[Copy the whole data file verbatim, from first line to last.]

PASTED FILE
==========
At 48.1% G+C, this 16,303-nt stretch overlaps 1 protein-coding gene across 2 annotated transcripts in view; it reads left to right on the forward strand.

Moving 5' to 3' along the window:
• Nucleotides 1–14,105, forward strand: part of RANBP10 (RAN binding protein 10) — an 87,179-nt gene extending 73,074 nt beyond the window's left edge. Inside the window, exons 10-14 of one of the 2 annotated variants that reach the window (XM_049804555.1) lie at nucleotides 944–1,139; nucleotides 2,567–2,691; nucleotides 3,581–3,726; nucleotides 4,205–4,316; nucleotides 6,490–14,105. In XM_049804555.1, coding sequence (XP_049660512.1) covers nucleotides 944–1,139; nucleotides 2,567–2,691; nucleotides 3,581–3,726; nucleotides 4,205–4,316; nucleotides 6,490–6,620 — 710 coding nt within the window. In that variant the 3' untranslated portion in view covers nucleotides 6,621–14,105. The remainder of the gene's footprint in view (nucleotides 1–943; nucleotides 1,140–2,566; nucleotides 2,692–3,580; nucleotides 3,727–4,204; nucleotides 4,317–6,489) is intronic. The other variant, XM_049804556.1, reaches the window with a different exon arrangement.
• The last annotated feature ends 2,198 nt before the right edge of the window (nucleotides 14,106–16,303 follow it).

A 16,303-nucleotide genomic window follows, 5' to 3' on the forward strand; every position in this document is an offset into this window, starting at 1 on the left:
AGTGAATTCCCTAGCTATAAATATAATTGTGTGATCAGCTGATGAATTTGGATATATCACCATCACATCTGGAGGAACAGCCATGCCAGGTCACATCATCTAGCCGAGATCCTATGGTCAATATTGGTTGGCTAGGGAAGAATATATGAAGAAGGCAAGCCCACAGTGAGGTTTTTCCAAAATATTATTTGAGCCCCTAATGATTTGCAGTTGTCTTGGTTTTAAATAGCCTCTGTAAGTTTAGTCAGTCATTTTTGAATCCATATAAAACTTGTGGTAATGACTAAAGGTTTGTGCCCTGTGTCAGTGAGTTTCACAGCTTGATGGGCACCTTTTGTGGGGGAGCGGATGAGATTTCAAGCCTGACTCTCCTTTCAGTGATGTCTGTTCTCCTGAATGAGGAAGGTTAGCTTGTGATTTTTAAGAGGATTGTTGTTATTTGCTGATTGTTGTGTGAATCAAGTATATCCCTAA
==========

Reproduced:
At 48.1% G+C, this 16,303-nt stretch overlaps 1 protein-coding gene across 2 annotated transcripts in view; it reads left to right on the forward strand.

Moving 5' to 3' along the window:
• Nucleotides 1–14,105, forward strand: part of RANBP10 (RAN binding protein 10) — an 87,179-nt gene extending 73,074 nt beyond the window's left edge. Inside the window, exons 10-14 of one of the 2 annotated variants that reach the window (XM_049804555.1) lie at nucleotides 944–1,139; nucleotides 2,567–2,691; nucleotides 3,581–3,726; nucleotides 4,205–4,316; nucleotides 6,490–14,105. In XM_049804555.1, coding sequence (XP_049660512.1) covers nucleotides 944–1,139; nucleotides 2,567–2,691; nucleotides 3,581–3,726; nucleotides 4,205–4,316; nucleotides 6,490–6,620 — 710 coding nt within the window. In that variant the 3' untranslated portion in view covers nucleotides 6,621–14,105. The remainder of the gene's footprint in view (nucleotides 1–943; nucleotides 1,140–2,566; nucleotides 2,692–3,580; nucleotides 3,727–4,204; nucleotides 4,317–6,489) is intronic. The other variant, XM_049804556.1, reaches the window with a different exon arrangement.
• The last annotated feature ends 2,198 nt before the right edge of the window (nucleotides 14,106–16,303 follow it).

A 16,303-nucleotide genomic window follows, 5' to 3' on the forward strand; every position in this document is an offset into this window, starting at 1 on the left:
AGTGAATTCCCTAGCTATAAATATAATTGTGTGATCAGCTGATGAATTTGGATATATCACCATCACATCTGGAGGAACAGCCATGCCAGGTCACATCATCTAGCCGAGATCCTATGGTCAATATTGGTTGGCTAGGGAAGAATATATGAAGAAGGCAAGCCCACAGTGAGGTTTTTCCAAAATATTATTTGAGCCCCTAATGATTTGCAGTTGTCTTGGTTTTAAATAGCCTCTGTAAGTTTAGTCAGTCATTTTTGAATCCATATAAAACTTGTGGTAATGACTAAAGGTTTGTGCCCTGTGTCAGTGAGTTTCACAGCTTGATGGGCACCTTTTGTGGGGGAGCGGATGAGATTTCAAGCCTGACTCTCCTTTCAGTGATGTCTGTTCTCCTGAATGAGGAAGGTTAGCTTGTGATTTTTAAGAGGATTGTTGTTATTTGCTGATTGTTGTGTGAATCAAGTATATCCCTAA